Date: 10:00 AM EDT Wednesday 29 August 2018
Condition: Partly Cloudy
Pressure: 101.1 kPa
Tendency: Falling
Temperature: 26.2°C
Dew point: 23.9°C
Humidity: 87%
Wind: S 25 km/h
Humidex: 37
Visibility: 24 km


“It is impossible to live without failing at something, unless you live so cautiously that you might as well not lived at all. In which case, you’ve failed by default.”
J. K. Rowling



They can be horrendous.

The garage roof was one of those horrendous projects. It began in late June, and the exterior portion of the project was completed on Sunday, August 26th. And it was a two-day push, those last two days, all day Saturday and all day Sunday, to complete it. Of course, there are a few little things that aren’t done, but that is the way of it with Attila’s projects. He is a person that always leaves a little bit… in the pot when serving food, in a project that he is working on. I think it is one of the reasons he likes to work alone, someone else might want to finish a job completely. Like me, I like to finish jobs completely and forget about them. Blasphemy!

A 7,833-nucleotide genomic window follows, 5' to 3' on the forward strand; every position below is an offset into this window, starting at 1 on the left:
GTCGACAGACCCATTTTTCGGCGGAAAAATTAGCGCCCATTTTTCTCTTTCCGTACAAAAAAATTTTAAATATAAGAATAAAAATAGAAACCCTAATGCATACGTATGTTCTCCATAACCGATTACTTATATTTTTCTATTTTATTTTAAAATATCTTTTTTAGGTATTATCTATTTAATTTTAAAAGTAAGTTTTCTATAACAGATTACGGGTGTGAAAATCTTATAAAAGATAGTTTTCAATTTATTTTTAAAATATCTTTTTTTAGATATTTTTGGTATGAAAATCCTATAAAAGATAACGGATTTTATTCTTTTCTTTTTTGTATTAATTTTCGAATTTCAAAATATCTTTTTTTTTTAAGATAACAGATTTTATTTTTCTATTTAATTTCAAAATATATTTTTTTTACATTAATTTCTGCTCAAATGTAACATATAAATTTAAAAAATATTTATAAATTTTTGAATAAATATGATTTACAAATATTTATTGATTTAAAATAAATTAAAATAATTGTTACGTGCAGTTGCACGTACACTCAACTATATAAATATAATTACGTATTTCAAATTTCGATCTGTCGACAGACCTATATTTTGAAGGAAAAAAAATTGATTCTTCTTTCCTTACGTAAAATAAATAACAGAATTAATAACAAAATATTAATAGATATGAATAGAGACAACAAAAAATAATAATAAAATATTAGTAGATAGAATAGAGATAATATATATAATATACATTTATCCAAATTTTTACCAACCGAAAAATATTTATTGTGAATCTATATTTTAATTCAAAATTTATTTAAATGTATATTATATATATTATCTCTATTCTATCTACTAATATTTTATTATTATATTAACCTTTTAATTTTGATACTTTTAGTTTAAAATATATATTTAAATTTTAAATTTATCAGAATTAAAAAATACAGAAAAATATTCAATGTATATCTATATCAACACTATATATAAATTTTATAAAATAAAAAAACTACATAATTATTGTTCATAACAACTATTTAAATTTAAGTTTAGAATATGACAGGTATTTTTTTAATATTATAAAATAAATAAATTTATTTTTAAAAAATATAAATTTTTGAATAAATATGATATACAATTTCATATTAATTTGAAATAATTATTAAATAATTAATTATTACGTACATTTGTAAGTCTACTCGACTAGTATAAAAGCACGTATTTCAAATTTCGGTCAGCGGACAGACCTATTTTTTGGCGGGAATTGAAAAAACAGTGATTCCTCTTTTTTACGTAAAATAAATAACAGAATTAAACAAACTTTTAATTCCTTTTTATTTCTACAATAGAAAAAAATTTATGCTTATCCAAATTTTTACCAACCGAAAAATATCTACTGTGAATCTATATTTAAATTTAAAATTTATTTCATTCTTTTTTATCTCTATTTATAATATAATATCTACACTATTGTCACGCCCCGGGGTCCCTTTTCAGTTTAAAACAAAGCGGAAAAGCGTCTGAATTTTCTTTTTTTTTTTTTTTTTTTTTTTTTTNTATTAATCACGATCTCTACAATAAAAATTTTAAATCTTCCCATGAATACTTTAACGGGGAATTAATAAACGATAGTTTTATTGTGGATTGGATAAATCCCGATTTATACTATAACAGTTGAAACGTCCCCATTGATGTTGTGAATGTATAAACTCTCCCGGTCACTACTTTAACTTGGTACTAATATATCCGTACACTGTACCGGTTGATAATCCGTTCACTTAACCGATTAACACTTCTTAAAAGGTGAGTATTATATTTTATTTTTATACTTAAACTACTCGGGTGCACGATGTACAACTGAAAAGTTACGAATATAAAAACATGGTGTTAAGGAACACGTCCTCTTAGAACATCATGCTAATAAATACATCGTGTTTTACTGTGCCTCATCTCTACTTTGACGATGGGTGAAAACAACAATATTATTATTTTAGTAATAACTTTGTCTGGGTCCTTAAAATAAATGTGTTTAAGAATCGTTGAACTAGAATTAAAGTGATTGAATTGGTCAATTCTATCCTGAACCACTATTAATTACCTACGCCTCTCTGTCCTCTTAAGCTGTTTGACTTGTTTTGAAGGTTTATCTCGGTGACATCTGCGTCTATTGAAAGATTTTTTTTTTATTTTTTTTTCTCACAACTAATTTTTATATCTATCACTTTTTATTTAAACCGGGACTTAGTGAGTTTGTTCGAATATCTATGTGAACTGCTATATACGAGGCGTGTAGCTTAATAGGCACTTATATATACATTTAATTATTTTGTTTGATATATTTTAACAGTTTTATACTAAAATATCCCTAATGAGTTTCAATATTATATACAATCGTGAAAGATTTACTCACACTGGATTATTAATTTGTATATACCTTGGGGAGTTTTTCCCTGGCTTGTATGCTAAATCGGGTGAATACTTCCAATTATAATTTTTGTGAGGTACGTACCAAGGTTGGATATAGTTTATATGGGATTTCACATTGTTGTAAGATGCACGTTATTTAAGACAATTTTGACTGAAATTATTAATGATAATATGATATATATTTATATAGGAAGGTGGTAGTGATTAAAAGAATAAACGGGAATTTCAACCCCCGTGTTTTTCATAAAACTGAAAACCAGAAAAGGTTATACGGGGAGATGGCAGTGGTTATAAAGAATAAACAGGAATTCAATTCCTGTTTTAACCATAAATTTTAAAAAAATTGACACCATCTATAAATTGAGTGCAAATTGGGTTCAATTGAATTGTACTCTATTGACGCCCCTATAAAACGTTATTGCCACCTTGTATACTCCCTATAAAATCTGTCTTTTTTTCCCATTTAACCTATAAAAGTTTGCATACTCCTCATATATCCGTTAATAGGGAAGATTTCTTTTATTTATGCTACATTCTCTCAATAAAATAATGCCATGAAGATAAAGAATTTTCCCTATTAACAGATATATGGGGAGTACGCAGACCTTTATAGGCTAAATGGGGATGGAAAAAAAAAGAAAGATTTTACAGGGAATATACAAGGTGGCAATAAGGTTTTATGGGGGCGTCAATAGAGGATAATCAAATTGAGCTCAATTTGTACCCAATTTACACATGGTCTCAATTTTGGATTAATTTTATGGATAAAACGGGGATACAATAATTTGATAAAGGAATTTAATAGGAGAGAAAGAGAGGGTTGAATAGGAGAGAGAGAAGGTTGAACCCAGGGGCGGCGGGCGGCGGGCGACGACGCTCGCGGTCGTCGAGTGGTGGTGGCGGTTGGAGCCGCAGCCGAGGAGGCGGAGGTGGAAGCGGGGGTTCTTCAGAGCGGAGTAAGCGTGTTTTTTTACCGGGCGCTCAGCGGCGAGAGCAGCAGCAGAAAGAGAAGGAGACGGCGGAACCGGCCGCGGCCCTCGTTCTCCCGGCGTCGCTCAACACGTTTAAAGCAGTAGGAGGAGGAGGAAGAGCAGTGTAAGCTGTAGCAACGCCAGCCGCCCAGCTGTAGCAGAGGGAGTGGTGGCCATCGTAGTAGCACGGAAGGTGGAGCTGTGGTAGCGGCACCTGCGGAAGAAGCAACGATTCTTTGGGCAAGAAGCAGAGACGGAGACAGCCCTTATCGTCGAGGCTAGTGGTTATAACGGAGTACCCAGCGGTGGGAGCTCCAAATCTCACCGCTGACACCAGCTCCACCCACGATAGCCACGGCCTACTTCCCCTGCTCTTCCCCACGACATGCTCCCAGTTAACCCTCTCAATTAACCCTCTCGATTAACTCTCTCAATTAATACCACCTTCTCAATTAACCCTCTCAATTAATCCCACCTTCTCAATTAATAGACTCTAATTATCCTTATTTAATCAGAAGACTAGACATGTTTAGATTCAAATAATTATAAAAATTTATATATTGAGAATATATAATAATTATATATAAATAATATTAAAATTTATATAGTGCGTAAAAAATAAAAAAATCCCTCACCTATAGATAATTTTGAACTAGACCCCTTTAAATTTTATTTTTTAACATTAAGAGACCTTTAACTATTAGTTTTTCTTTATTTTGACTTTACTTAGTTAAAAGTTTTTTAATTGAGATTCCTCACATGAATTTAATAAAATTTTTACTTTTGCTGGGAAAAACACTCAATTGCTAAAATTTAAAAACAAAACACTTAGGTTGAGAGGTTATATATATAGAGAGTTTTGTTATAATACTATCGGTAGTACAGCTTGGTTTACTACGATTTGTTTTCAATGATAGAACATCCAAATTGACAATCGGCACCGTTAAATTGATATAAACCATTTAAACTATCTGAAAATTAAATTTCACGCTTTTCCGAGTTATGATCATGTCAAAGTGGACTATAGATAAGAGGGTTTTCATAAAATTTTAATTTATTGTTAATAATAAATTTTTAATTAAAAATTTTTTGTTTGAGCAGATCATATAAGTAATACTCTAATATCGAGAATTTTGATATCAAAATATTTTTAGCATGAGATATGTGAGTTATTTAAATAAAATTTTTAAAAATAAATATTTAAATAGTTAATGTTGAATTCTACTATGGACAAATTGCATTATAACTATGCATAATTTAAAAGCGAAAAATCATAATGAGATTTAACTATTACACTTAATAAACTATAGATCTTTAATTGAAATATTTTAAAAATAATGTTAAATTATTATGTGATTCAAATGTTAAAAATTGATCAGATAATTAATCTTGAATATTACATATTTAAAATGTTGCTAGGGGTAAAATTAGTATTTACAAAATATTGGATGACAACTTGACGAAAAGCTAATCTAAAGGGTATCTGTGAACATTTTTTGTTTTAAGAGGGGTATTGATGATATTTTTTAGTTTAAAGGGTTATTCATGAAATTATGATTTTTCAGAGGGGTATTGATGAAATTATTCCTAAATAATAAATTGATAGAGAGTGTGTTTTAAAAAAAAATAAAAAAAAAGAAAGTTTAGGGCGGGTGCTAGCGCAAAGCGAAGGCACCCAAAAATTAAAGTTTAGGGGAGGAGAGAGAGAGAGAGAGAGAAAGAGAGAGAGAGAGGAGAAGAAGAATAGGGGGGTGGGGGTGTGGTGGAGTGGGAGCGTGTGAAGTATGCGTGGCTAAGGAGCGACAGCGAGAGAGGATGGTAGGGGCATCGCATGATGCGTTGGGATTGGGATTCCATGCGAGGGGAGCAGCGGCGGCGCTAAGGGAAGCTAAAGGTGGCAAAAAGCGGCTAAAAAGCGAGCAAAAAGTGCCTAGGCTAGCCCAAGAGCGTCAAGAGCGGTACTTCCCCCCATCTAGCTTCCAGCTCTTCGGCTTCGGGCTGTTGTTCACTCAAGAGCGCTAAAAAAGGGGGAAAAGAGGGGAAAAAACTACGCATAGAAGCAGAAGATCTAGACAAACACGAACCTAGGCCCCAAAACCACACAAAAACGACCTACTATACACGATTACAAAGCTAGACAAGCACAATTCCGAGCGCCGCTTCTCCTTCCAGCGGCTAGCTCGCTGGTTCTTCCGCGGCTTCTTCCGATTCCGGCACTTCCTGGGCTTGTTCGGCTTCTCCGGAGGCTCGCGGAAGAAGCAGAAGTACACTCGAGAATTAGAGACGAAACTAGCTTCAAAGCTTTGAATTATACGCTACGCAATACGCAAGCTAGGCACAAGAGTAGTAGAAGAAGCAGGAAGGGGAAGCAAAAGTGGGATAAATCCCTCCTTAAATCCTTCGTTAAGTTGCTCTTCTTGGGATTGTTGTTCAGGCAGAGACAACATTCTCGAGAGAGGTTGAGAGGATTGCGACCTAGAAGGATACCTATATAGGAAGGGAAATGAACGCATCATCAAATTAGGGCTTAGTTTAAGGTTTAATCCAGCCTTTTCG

The garage roof project was undertaken by Attila, and it overtook him. In his absence from daily life, I took over and fulfilled all the day-to-day tasks that he usually takes care of, in addition to my own day-to-day tasks. Because they aren’t my tasks, they aren’t setup the way I would do them, so they were challenging. I kept Attila’s routines going, because I knew that he would experience additional stress if I changed things on him. So project support was a long and tedious process for the garage roof project.

The exterior of the garage roof project, although it probably needs wee bits of tweaking to completely finish it off (like painting the caulking), is done to my satisfaction, as well as Attila’s. The new roof, wall, and window, keep the weather out, and it all looks lovely.